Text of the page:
The effects of developmental stage of the anther, ageing of the plant, inbreeding and season on meiotic segregation of an interchange chain quadrivalent were studied in pearl millet, Pennisetum americanum (L.) Leeke. The frequency of adjacent orientation (and segregation) increased with developmental stage of the anther, independent of other factors. Plant age and degree of inbreeding had no demonstrable effects, but there was an indication that high temperature favoured adjacent orientation. Chromosome contraction as measured by change in chromosome length appeared to be negligible during metaphase-anaphase. Therefore, increased adjacent orientation cannot readily be explained by metaphase reorientation resulting from the straightening of chromosomes caused by an increase in their rigidity. It is probable that the unoriented or "mal-oriented" quadrivalents observed regularly at early metaphase I continue to straighten out prior to their delayed orientation. When they finally orientate late in metaphase, their orientation will more likely be adjacent than alternate.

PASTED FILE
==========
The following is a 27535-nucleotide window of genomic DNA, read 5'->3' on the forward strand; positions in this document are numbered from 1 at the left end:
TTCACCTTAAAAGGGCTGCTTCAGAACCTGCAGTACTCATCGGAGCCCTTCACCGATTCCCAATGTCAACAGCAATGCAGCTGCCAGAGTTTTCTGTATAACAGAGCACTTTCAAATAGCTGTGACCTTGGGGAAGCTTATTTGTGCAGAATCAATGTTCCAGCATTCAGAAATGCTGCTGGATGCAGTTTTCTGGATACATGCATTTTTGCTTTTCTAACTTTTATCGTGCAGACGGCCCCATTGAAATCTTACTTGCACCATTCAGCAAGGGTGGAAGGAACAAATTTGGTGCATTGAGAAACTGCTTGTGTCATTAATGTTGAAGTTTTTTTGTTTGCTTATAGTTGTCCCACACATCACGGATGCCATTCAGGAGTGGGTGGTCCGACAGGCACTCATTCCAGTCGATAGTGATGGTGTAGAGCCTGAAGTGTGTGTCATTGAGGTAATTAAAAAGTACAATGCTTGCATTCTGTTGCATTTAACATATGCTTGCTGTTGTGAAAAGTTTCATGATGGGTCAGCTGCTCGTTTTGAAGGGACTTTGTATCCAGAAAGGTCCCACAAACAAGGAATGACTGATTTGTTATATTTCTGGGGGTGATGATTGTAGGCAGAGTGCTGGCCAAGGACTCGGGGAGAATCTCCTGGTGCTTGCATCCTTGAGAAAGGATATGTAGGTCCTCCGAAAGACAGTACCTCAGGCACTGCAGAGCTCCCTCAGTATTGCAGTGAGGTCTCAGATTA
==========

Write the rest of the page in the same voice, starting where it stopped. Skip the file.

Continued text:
ASJC Scopus subject areas